It’s tempting to call Dr. Ramon Cerro a coatings matchmaker.
The Argentina-born Dr. Cerro, a University of Alabama in Huntsville chemical engineering professor who does basic research into making stable and long-lasting bonds between dissimilar materials, is fascinated by why some coatings and surfaces find each other attractive while others face rejection. But unlike in love, this matchmaker can quantify why.
To Dr. Cerro, everything seems of interest for his field of study, from nature to meta-materials that never happen there, and from the large scale to the nano-world. A recent conversation ranged across topics from a polishing technique and spray his wife had discovered that makes pans non-stick for noodles to placing quantum dots on a surface.
He takes many cues from nature, describing the hydophobic effect in which water is repelled and beads up on the leaves of a lotus and the hydroscopic rose petal effect, where water is attracted and held. His basic research has applications ranging from explaining how nature works to creating meta-materials not found there, with implications for everything from industrial coating processes to printing, electronics and new single-molecule coatings used to create nano-gels for improved microscopy and imaging.
“The surface has to get wet to get adhesion, and the way you wet it matters,” said Dr. Cerro in summing up his invited review on contact angles and adhesion, done in collaboration with Dr. M. Elena Diaz of the Universidad de Salamanca in Spain and Dr. Michael D. Savage of Leeds University in England. “Wetting precedes adhesion, and the goal is not to entrain air in the coating process.” In “Contact angles and capillary phenomena” (Convertech, Vol. 2, No. 6, Nov.-Dec. 2012, pg. 62-69), the trio explains how drop contact angles interact with hydrophobic and hydroscopic substrates and capillary action. The paper discusses molecular affinity between liquid and solid phases in coating processes and the microscopic geometry of the solid substrate.
“The contact angle is what really counts,” said Dr. Cerro, who for 12 years was chair of UAHuntsville’s chemical engineering department. “What the contact angle is telling you is that there is an attraction between the coating and the solid material.”
Broadly defined, contact angle is the measurement of the angle at which the sides of a drop meet a surface on which it is resting. It has a direct effect on the wetting effect, and that affects the adhesion of the coating. For example, a windshield coated with a rain repellant film maximizes the contact angle, which minimizes the adhesion of raindrops, and so they run off as drops. On the other hand, on an untreated windshield the rain adheres better because the contact angle is minimized, allowing the capillary action of the glass to have greater effect, and the water runs off in sheets.
In industry, proper coating adhesion is critical. “We don’t have photographic film very much anymore, that industry has gone through tremendous change,” said Dr. Cerro, “but back when we did, they learned really well how to pay attention to the contact angle when making film so that there would be no bubbles trapped between the layers of photographic chemicals they applied to the film. This film was being made at tremendous speed, and they would make it in a carbon dioxide environment because any carbon dioxide bubbles formed would be absorbed by the chemicals applied.”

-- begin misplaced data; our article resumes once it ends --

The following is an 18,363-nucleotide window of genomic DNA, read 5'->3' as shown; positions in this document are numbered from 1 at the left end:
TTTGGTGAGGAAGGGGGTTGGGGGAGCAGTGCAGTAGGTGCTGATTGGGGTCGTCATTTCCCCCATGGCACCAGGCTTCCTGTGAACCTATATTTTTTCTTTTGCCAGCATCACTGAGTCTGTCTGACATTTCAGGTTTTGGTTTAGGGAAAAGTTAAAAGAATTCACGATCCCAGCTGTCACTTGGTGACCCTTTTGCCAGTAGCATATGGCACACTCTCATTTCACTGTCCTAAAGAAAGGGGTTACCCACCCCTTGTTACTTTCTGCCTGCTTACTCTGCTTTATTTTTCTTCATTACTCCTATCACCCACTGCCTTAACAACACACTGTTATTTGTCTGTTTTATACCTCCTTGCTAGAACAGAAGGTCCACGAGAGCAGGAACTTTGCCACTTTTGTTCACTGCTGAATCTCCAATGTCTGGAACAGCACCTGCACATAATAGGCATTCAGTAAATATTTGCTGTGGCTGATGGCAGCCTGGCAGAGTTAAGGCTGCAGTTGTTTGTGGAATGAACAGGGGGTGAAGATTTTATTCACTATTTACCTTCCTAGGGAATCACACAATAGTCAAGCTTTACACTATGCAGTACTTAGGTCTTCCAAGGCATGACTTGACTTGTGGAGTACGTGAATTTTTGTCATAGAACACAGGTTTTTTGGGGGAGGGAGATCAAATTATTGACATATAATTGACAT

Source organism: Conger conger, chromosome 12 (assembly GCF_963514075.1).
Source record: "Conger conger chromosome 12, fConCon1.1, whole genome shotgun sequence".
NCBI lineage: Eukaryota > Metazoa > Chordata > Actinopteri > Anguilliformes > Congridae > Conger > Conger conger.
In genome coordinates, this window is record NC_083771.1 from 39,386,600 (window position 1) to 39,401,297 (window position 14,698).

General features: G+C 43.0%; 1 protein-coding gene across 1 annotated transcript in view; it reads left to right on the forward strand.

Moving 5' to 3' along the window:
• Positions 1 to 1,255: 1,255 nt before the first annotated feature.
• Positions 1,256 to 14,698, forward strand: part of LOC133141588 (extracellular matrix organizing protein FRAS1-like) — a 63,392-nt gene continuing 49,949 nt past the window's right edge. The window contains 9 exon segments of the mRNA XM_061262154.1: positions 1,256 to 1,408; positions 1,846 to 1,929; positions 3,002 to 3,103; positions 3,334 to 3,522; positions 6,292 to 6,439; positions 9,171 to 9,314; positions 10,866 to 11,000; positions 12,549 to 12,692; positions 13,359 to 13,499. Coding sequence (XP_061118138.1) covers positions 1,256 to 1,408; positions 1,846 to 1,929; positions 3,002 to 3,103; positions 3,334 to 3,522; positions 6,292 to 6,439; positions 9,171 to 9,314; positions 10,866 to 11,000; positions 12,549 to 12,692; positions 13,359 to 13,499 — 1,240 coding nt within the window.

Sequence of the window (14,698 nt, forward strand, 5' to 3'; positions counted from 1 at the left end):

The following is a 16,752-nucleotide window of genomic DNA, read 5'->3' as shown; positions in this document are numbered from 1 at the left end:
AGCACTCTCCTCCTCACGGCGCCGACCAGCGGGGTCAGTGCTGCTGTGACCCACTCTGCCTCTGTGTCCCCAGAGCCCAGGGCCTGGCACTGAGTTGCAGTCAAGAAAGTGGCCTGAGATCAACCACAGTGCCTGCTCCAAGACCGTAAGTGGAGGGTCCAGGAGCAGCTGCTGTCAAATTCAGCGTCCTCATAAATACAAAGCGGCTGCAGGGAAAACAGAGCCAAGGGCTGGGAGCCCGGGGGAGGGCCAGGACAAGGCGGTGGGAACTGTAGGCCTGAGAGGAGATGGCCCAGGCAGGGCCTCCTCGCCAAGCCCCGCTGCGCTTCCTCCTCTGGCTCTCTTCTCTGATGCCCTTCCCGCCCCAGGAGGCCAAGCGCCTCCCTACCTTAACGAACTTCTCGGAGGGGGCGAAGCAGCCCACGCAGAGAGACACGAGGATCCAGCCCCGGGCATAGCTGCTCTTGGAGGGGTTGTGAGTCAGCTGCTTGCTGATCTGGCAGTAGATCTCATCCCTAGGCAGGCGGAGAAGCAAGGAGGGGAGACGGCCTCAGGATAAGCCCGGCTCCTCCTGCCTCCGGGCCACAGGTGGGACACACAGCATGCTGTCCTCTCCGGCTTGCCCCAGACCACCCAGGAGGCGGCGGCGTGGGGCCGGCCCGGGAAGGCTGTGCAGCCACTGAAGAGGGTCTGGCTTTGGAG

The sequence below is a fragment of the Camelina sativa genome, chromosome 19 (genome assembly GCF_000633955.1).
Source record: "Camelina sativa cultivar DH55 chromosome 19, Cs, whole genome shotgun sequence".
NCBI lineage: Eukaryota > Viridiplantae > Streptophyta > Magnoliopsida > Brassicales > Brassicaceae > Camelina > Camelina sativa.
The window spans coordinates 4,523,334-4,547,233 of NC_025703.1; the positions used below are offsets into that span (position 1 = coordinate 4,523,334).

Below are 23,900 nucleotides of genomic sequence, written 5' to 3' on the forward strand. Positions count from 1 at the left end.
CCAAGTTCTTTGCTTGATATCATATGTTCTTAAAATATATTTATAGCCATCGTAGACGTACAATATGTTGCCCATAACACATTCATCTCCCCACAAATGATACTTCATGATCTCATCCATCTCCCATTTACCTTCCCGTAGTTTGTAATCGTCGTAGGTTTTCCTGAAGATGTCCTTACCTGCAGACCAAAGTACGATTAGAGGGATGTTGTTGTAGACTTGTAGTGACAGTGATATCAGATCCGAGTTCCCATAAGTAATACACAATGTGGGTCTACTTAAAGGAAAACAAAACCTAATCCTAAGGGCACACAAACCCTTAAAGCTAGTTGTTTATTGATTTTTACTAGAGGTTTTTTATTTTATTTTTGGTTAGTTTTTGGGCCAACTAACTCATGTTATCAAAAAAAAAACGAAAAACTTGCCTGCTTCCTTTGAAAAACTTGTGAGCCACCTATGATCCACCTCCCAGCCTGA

Dr. Cerro, who as a member of the National Academy of Engineering of Argentina is the only member of a national engineering academy currently at UAHuntsville, said he has been “working in the area of interfacial contact for 40 years.” In that time, he has seen it advance to where a single-molecule thick coating can be uniformly applied. “I was talking to a graduate student the other day and he said, ‘How do I know I have applied this correctly?’ and I said, ‘You don’t, because you can’t see it until it gets under the microscope.’ ”
Like so much of what he studies, single-molecule coatings take their cue from nature. “Look at an abalone shell,” said Dr. Cerro. “What you are seeing, nature made one layer at a time, and that layer was only one molecule thick. This is how nature builds things, one molecule layer at a time.”
Asking questions about the natural world has led to breakthroughs. “One of the puzzles that is still not resolved is why can a tree grow to be taller than 10 meters, or 30 feet?” Dr. Cerro asks. “The limit of capillary action, as far as the effect of gravity and the atmosphere, is 10 meters, or 30 feet. If you have a larger column of water under its weight, there will be places where pressure would be, apparently, negative. Yet they grow taller than that.”
One possible explanation is that trees use a natural capillary rise effect that happens in the presence of a wedge or corner angle to boost fluid and nutrients beyond 30 feet. “When you have a wedge, the water will go up indefinitely,” Dr. Cerro says. The wedge angle itself draws the fluid up. That observation led to the role he had in development of glass capillaries to measure very small liquid contact angles inside capillaries of square cross section.
On the nano-scale, Dr. Cerro is working on a nano-dot process with Dr. Junpeng Guo, professor of electrical engineering and optics, and Dr. Jeffrey Weimer, associate chemistry professor.
“What we are trying to do is to deposit very regular layers of quantum dots onto a surface,” he said. “Quantum dots are so small that to make a visible layer, you would need thousands of them.” The challenge is attractive to the coatings matchmaker.